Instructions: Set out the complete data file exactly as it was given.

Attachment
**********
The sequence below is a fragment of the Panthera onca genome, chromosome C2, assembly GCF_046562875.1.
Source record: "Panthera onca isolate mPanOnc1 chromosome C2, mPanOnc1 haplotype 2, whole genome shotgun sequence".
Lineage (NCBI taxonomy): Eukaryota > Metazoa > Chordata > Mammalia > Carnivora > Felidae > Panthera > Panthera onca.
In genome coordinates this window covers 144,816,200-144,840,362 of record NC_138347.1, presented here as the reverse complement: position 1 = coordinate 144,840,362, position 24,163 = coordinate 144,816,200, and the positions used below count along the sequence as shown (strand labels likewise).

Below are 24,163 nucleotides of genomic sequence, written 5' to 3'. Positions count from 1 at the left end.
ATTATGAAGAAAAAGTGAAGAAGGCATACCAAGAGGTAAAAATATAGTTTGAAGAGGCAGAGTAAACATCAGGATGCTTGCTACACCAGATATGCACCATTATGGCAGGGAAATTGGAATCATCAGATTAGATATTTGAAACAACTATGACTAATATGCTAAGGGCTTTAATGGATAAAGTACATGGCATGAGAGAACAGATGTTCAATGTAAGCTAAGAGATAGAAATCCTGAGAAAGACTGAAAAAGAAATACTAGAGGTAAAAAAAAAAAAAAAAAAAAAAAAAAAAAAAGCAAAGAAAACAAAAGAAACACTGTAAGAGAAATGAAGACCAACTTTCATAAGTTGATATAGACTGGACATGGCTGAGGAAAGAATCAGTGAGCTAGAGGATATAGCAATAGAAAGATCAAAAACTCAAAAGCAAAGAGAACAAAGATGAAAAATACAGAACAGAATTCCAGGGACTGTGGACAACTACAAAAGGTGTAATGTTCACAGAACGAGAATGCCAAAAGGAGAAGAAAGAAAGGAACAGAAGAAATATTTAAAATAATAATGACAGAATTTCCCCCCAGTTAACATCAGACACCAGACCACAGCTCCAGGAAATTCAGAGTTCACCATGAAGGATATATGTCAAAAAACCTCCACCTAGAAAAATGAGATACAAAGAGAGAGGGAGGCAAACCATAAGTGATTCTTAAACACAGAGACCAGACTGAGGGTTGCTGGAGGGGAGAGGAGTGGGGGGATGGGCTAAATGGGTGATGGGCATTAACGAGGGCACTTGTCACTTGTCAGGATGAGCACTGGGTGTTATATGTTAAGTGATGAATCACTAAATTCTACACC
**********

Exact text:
The sequence below is a fragment of the Panthera onca genome, chromosome C2, assembly GCF_046562875.1.
Source record: "Panthera onca isolate mPanOnc1 chromosome C2, mPanOnc1 haplotype 2, whole genome shotgun sequence".
Lineage (NCBI taxonomy): Eukaryota > Metazoa > Chordata > Mammalia > Carnivora > Felidae > Panthera > Panthera onca.
In genome coordinates this window covers 144,816,200-144,840,362 of record NC_138347.1, presented here as the reverse complement: position 1 = coordinate 144,840,362, position 24,163 = coordinate 144,816,200, and the positions used below count along the sequence as shown (strand labels likewise).

Below are 24,163 nucleotides of genomic sequence, written 5' to 3'. Positions count from 1 at the left end.
ATTATGAAGAAAAAGTGAAGAAGGCATACCAAGAGGTAAAAATATAGTTTGAAGAGGCAGAGTAAACATCAGGATGCTTGCTACACCAGATATGCACCATTATGGCAGGGAAATTGGAATCATCAGATTAGATATTTGAAACAACTATGACTAATATGCTAAGGGCTTTAATGGATAAAGTACATGGCATGAGAGAACAGATGTTCAATGTAAGCTAAGAGATAGAAATCCTGAGAAAGACTGAAAAAGAAATACTAGAGGTAAAAAAAAAAAAAAAAAAAAAAAAAAAAAAAGCAAAGAAAACAAAAGAAACACTGTAAGAGAAATGAAGACCAACTTTCATAAGTTGATATAGACTGGACATGGCTGAGGAAAGAATCAGTGAGCTAGAGGATATAGCAATAGAAAGATCAAAAACTCAAAAGCAAAGAGAACAAAGATGAAAAATACAGAACAGAATTCCAGGGACTGTGGACAACTACAAAAGGTGTAATGTTCACAGAACGAGAATGCCAAAAGGAGAAGAAAGAAAGGAACAGAAGAAATATTTAAAATAATAATGACAGAATTTCCCCCCAGTTAACATCAGACACCAGACCACAGCTCCAGGAAATTCAGAGTTCACCATGAAGGATATATGTCAAAAAACCTCCACCTAGAAAAATGAGATACAAAGAGAGAGGGAGGCAAACCATAAGTGATTCTTAAACACAGAGACCAGACTGAGGGTTGCTGGAGGGGAGAGGAGTGGGGGGATGGGCTAAATGGGTGATGGGCATTAACGAGGGCACTTGTCACTTGTCAGGATGAGCACTGGGTGTTATATGTTAAGTGATGAATCACTAAATTCTACACC